2. Create a dictionary representing an index of all possible dimers (i.e. 2 bases, 16 dimers in total): AA, AT, AC, AG, TA, TT, TC, TG, … . In this case, keys of the dictionary are dimers and values are lists with all possible starting positions of the dimer.

3. Print the DNA string.

4. Print for each base its frequency

5. Print all positions of the dimer “AT”

The expected result is:

sequence: GATTACATATATCAGTACAGATATATACGCGCGGGCTTACTATTAAAAACCCC
G has frequency: 0.1509433962264151
C has frequency: 0.22641509433962265
A has frequency: 0.3584905660377358
T has frequency: 0.2641509433962264
{'GG': [32, 33], 'TC': [11], 'GT': [14], 'CA': [5, 12, 17], 'TT': [2, 36, 42],
'CG': [27, 29, 31], 'TA': [3, 7, 9, 15, 21, 23, 25, 37, 40, 43], 'AG': [13, 18],
'GA': [0, 19], 'CT': [35, 39], 'GC': [28, 30, 34], 'AT': [1, 6, 8, 10, 20, 22, 24, 41],
'CC': [49, 50, 51], 'AA': [44, 45, 46, 47], 'AC': [4, 16, 26, 38, 48]}

Dimer AT is found at: [1, 6, 8, 10, 20, 22, 24, 41]


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1. The following string is an extract of a blast alignment with compacted textual output. This is a comma (“,”) separated text file where the columns report the following info: the first column is the query_id, the second the subject_id (i.e. the reference on which we aligned the query), the third is the percentage of identity and then we have the alignment length, number of mismatches, gap opens, start point of the alignment on the query, end point of the alignment on the query, start point of the alignment on the subject, end point of the alignment on the subject and evalue of the alignment.

#Fields:q.id,s.id,% ident,align len,mismatches,gap opens,q.start,q.end,s.start,s.end,evalue
ab1_400a,scaffold16155,98.698,384,4,1,12,394,6700,7083,0.0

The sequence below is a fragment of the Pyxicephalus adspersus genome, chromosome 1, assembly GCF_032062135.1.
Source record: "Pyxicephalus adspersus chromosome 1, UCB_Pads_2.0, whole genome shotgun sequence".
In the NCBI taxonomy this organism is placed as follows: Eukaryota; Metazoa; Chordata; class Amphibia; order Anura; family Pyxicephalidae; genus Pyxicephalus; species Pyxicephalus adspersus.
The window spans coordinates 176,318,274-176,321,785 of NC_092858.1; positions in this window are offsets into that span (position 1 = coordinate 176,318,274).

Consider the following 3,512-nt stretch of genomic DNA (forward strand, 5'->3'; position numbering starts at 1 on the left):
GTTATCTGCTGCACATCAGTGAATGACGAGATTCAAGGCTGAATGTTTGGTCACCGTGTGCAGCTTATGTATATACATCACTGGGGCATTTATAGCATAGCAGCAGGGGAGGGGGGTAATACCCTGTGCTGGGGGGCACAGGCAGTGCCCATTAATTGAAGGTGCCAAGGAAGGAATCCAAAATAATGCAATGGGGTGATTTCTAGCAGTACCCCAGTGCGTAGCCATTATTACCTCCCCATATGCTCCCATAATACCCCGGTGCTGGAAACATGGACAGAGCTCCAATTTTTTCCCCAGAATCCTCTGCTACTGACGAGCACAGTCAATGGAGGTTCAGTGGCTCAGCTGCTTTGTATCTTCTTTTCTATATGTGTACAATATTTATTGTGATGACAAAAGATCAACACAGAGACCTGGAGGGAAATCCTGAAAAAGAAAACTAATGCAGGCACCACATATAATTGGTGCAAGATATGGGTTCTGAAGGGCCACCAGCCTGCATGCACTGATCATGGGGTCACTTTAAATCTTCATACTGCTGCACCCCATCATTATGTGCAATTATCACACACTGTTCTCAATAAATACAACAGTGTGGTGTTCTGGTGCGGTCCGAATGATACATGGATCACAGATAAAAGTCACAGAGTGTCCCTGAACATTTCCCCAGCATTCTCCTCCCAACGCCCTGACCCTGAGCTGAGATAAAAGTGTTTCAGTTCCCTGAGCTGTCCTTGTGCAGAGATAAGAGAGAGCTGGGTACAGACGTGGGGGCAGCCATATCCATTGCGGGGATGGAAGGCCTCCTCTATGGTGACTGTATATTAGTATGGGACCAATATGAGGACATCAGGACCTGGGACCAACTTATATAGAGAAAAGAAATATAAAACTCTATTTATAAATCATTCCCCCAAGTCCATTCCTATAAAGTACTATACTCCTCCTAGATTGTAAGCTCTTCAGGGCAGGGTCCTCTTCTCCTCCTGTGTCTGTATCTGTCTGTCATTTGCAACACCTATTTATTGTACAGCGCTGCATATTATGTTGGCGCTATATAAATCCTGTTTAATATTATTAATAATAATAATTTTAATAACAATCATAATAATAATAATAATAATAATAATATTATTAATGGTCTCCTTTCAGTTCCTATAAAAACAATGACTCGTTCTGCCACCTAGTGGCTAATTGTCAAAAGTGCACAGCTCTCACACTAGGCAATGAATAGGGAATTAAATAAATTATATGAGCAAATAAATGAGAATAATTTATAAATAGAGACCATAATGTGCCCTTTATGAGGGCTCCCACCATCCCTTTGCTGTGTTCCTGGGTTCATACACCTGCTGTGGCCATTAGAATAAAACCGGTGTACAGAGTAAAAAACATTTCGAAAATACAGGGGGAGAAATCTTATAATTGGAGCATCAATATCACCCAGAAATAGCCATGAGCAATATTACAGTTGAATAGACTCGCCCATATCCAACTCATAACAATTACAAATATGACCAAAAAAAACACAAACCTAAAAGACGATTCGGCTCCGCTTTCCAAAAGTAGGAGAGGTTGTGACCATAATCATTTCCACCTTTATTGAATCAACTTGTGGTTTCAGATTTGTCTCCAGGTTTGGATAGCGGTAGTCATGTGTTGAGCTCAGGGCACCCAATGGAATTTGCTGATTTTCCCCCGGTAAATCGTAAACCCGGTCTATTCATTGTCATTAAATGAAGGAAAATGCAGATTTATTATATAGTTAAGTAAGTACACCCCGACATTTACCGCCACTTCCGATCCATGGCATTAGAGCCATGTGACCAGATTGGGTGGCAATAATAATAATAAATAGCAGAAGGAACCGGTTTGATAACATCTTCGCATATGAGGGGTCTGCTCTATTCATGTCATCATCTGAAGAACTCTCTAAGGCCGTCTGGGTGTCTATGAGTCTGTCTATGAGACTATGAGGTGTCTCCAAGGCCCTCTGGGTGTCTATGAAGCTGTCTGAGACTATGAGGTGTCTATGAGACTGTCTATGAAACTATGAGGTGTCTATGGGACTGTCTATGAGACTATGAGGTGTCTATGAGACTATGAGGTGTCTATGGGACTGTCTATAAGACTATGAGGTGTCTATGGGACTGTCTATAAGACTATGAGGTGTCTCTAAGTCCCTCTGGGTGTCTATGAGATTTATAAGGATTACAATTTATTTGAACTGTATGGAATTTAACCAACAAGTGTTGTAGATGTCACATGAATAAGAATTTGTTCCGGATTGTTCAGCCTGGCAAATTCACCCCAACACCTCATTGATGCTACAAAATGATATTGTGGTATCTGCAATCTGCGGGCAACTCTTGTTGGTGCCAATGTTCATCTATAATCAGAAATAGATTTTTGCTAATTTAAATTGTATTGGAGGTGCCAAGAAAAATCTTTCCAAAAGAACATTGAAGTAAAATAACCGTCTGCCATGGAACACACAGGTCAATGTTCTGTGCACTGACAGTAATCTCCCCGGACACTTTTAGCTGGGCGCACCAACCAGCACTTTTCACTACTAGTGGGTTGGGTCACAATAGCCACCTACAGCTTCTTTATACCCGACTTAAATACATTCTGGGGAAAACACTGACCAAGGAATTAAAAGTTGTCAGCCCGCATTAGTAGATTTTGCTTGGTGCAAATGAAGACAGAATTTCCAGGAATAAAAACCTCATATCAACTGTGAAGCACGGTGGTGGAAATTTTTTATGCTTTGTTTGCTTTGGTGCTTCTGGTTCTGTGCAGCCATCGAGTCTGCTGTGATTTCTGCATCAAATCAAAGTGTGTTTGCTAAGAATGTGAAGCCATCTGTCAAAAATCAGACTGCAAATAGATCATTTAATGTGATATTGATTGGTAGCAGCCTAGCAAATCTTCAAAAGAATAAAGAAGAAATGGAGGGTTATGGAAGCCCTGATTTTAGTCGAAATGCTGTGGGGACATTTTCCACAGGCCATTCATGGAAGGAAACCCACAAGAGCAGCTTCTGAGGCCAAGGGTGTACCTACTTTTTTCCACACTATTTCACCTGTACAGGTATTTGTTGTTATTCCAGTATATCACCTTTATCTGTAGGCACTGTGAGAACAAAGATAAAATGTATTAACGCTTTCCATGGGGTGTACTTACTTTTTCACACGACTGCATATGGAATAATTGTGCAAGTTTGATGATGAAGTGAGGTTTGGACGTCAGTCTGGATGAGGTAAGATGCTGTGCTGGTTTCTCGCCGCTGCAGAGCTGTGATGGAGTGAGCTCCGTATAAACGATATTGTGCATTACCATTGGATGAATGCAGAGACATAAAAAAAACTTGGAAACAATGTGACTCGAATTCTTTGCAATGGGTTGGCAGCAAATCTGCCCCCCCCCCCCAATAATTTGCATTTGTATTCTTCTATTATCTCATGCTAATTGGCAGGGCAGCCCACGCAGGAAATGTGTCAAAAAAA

ab1_400b,scaffold14620,98.698,384,4,1,12,394,1240,857,0.0
92A2_SP6_344a,scaffold14394,95.575,113,5,0,97,209,250760,250648,2.92e-44
92A2_SP6_344b,scaffold10682,97.849,93,2,0,18,110,898,990,3.81e-38
92A2_T7_558a,scaffold277,88.746,311,31,3,21,330,26630,26937,5.81e-103
92A2_T7_558b,scaffold277,89.545,220,21,2,27,246,27167,26950,6.06e-73
92A2_T7_558c,scaffold1125,88.125,320,31,5,30,346,231532,231847,7.51e-102
ab1_675a,scaffold4896,100.000,661,0,0,15,675,79051,78391,0.0
ab1_676b,scaffold4896,99.552,670,0,3,7,673,78421,79090,0.0

1. For each alignment, store the subject id, the percentage of identity and evalue, subject start and end in a dictionary using the query id as key. All this information can be stored in a dictionary having subject id as key and a dictionary with all the information as value:

alignments["ab1_400"] = {"subjectid" : scaffold16155, "perc_id" : 98.698, "evalue" : 0.0}

1. Print the whole dictionary

2. Print only the alignments having percentage of identity > 90%

Note: skip the first comment line (i.e. skip line if starts with “#”). Note1: when storing the percentage of identity remember to convert the string into a float.

The expected output is:

{'92A2_T7_558a': {'perc_id': 88.746, 'subjectid': 'scaffold277', 'evalue': '5.81e-103'},
'92A2_T7_558b': {'perc_id': 89.545, 'subjectid': 'scaffold277', 'evalue': '6.06e-73'},
'92A2_SP6_344b': {'perc_id': 97.849, 'subjectid': 'scaffold10682', 'evalue': '3.81e-38'},
'92A2_T7_558c': {'perc_id': 88.125, 'subjectid': 'scaffold1125', 'evalue': '7.51e-102'},
'ab1_400a': {'perc_id': 98.698, 'subjectid': 'scaffold16155', 'evalue': '0.0'},
'ab1_675a': {'perc_id': 100.0, 'subjectid': 'scaffold4896', 'evalue': '0.0'},
'ab1_400b': {'perc_id': 98.698, 'subjectid': 'scaffold14620', 'evalue': '0.0'},
'92A2_SP6_344a': {'perc_id': 95.575, 'subjectid': 'scaffold14394', 'evalue': '2.92e-44'},
'ab1_676b': {'perc_id': 99.552, 'subjectid': 'scaffold4896', 'evalue': '0.0'}}

Alignments with identity > 90%:

Query id    Subject id  % ident evalue
92A2_SP6_344b    scaffold10682   97.849      3.81e-38
ab1_400a     scaffold16155   98.698      0.0
ab1_675a     scaffold4896    100.0   0.0
ab1_400b     scaffold14620   98.698      0.0
92A2_SP6_344a    scaffold14394   95.575      2.92e-44
ab1_676b     scaffold4896    99.552      0.0